In a recent study release, I was quoted: “Millennials are facing a tough road – in some ways they were placed at an early disadvantage compared to previous generations. As Millennials were just entering the workforce in the early 2000’s and likely had less disposable income, both insurers and employers began cost-shifting payments.”
More recently, we have seen that the young invincibles didn’t show up for the Affordable Care Act (ACA) party. Questions were raised, like: Do Millennials want insurance and can they afford it? What is hindering enrollment in ACA exchange plans? Is there a feasible sweet spot for Millennials?
Lack of healthcare education
A 2016 survey of Millennials, conducted by the Transamerica Center for Health Studies (TCHS), found that lack of knowledge was the biggest barrier to enrollment in ACA exchange plans, where consumers could compare and purchase health insurance coverage. ACA health exchange plans are offered in four tiers, with bronze tiers the lowest premiums and highest deductibles, and platinum offering the highest premiums and lowest deductibles.
The second most common reason was, “Paying my health expenses and the tax penalty is less expensive than the options available to me.” Clearly, the premiums for the benefit-rich plans on the ACA did not meet the definition of affordability for most Millennials.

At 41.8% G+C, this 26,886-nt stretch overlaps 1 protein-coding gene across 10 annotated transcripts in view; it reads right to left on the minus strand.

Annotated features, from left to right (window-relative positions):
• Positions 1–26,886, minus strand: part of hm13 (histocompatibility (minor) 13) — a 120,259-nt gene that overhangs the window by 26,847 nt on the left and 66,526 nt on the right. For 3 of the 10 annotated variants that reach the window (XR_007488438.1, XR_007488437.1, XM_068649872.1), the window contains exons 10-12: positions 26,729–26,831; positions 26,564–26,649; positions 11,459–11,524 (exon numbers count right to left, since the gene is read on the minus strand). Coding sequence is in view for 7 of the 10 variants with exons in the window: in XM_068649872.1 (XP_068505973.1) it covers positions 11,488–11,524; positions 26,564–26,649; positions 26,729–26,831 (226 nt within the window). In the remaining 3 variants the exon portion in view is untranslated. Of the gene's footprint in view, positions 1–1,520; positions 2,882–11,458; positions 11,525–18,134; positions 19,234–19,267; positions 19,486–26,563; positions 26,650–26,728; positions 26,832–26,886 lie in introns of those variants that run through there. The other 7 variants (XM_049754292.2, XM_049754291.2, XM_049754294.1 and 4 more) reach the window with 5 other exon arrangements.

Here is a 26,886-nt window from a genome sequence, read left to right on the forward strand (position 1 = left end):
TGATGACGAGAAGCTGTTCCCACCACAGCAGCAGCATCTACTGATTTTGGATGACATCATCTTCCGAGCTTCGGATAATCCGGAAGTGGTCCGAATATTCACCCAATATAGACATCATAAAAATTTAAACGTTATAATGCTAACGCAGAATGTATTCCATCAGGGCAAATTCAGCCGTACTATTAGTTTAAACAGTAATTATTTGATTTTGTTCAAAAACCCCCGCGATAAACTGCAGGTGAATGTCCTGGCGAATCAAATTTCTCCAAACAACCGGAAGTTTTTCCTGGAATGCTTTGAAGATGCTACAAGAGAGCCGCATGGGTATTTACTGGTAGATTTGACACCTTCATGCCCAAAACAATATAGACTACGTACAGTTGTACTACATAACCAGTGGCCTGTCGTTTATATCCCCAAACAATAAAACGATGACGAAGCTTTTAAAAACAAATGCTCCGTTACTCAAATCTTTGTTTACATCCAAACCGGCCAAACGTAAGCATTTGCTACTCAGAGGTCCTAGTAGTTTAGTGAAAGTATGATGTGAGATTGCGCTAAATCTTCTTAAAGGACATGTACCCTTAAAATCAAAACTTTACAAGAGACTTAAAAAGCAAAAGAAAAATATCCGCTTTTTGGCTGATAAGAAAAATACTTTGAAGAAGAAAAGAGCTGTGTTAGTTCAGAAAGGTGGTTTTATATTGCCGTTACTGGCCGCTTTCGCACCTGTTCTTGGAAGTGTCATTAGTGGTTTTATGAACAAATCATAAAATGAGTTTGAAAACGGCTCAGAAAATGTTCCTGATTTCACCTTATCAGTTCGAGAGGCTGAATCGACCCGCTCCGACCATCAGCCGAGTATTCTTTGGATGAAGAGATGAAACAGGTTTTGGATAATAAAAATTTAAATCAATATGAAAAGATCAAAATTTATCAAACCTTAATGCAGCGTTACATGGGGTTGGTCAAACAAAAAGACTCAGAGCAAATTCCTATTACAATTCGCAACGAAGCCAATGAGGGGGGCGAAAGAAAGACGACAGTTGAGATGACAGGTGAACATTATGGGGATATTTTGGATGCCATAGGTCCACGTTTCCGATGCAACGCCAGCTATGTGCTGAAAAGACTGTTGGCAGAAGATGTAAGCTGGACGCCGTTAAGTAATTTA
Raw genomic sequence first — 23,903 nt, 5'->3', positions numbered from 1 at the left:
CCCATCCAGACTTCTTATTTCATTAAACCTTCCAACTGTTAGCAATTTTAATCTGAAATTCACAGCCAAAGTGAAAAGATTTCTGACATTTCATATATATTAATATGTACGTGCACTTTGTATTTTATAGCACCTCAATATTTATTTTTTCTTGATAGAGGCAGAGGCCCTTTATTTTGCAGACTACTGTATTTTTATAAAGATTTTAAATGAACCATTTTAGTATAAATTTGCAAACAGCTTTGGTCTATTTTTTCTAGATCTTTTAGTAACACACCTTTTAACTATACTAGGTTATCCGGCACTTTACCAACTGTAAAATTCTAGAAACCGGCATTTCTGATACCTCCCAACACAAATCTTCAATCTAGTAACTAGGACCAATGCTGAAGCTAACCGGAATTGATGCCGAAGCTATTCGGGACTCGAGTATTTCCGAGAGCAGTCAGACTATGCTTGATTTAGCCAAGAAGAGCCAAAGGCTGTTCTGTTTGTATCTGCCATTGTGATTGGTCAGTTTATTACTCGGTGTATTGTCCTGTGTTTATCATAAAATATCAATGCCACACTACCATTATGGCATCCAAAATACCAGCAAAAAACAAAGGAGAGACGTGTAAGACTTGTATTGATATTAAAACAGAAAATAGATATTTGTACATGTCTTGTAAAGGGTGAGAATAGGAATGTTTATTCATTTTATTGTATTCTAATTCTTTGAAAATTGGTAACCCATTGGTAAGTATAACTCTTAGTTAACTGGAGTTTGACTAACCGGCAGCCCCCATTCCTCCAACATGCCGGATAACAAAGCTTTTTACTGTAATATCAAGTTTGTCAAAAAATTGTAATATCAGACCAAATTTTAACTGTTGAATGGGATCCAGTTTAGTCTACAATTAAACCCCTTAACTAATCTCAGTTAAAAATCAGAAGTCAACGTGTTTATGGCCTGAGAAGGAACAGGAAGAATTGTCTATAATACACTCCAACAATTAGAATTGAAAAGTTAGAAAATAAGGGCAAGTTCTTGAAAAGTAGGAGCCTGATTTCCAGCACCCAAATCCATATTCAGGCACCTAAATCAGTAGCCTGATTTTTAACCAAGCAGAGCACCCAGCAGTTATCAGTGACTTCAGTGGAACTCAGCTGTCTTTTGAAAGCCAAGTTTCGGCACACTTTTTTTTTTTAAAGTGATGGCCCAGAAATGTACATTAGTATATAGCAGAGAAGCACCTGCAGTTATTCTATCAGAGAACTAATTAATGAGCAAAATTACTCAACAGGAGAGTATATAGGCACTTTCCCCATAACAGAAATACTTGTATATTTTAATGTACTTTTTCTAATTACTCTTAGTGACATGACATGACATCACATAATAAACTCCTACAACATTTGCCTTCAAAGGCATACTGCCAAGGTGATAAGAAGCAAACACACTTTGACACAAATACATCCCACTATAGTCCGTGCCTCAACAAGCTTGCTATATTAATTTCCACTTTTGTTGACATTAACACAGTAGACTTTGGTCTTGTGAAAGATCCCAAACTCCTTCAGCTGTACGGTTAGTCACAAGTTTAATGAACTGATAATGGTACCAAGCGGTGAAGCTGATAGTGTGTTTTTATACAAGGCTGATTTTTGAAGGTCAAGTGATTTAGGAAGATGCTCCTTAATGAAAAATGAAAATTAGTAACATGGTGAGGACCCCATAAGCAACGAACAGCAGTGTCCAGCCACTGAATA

We have to find a way to entice Millennials to the party and make them want to stay. Can insurers design a plan that meets Millennial standards for affordability while providing enough value that they will seek out and purchase that insurance?
It doesn’t hurt to ask — Consumer survey reveals Millennial mindset
To understand the why behind the what, we went straight to the subject to gain more insight. The TransUnion Healthcare multi-generational survey found that approximately half of Millennials (46%) would be more apt to pay their medical bills if they were provided an estimate of their healthcare costs at the point of service. In addition, 57% of Millennials self-reported either ‘no understanding’ or ‘limited understanding’ of their healthcare insurance coverage, compared to 42% of Baby Boomers who said the same.
The Millennial study further illuminates self-reported generational differences, including proficiency of medical payment plans, budgeting and healthcare planning. Despite challenges and trends healthcare providers are facing, Millennials are indeed interested in responsibly paying medical debts, while at the same time, healthcare providers will need to engage patients early.
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Gain insight into Millennial comparisons with other generations, like rate of payments in full, and approaches to embrace the new payer paradigm.